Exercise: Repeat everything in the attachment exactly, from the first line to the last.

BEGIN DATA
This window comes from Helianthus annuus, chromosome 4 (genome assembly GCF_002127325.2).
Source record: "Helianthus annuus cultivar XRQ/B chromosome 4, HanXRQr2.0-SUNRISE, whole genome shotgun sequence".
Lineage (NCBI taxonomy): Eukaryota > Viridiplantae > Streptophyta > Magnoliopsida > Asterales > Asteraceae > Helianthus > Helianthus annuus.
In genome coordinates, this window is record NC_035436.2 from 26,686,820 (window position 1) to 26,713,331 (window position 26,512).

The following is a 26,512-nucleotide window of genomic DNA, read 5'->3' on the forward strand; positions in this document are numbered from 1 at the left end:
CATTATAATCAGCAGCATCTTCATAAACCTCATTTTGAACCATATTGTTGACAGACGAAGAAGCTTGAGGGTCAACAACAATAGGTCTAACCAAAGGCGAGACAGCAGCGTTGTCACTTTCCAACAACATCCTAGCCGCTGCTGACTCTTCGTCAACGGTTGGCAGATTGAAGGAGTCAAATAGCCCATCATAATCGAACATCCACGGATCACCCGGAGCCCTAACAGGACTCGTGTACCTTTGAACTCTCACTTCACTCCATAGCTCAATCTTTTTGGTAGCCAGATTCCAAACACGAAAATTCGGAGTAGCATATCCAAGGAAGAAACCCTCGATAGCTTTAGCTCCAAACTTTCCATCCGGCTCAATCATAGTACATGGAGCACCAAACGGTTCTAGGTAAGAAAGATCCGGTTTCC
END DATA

This window comes from Helianthus annuus, chromosome 4 (genome assembly GCF_002127325.2).
Source record: "Helianthus annuus cultivar XRQ/B chromosome 4, HanXRQr2.0-SUNRISE, whole genome shotgun sequence".
Lineage (NCBI taxonomy): Eukaryota > Viridiplantae > Streptophyta > Magnoliopsida > Asterales > Asteraceae > Helianthus > Helianthus annuus.
In genome coordinates, this window is record NC_035436.2 from 26,686,820 (window position 1) to 26,713,331 (window position 26,512).

The following is a 26,512-nucleotide window of genomic DNA, read 5'->3' on the forward strand; positions in this document are numbered from 1 at the left end:
CATTATAATCAGCAGCATCTTCATAAACCTCATTTTGAACCATATTGTTGACAGACGAAGAAGCTTGAGGGTCAACAACAATAGGTCTAACCAAAGGCGAGACAGCAGCGTTGTCACTTTCCAACAACATCCTAGCCGCTGCTGACTCTTCGTCAACGGTTGGCAGATTGAAGGAGTCAAATAGCCCATCATAATCGAACATCCACGGATCACCCGGAGCCCTAACAGGACTCGTGTACCTTTGAACTCTCACTTCACTCCATAGCTCAATCTTTTTGGTAGCCAGATTCCAAACACGAAAATTCGGAGTAGCATATCCAAGGAAGAAACCCTCGATAGCTTTAGCTCCAAACTTTCCATCCGGCTCAATCATAGTACATGGAGCACCAAACGGTTCTAGGTAAGAAAGATCCGGTTTCC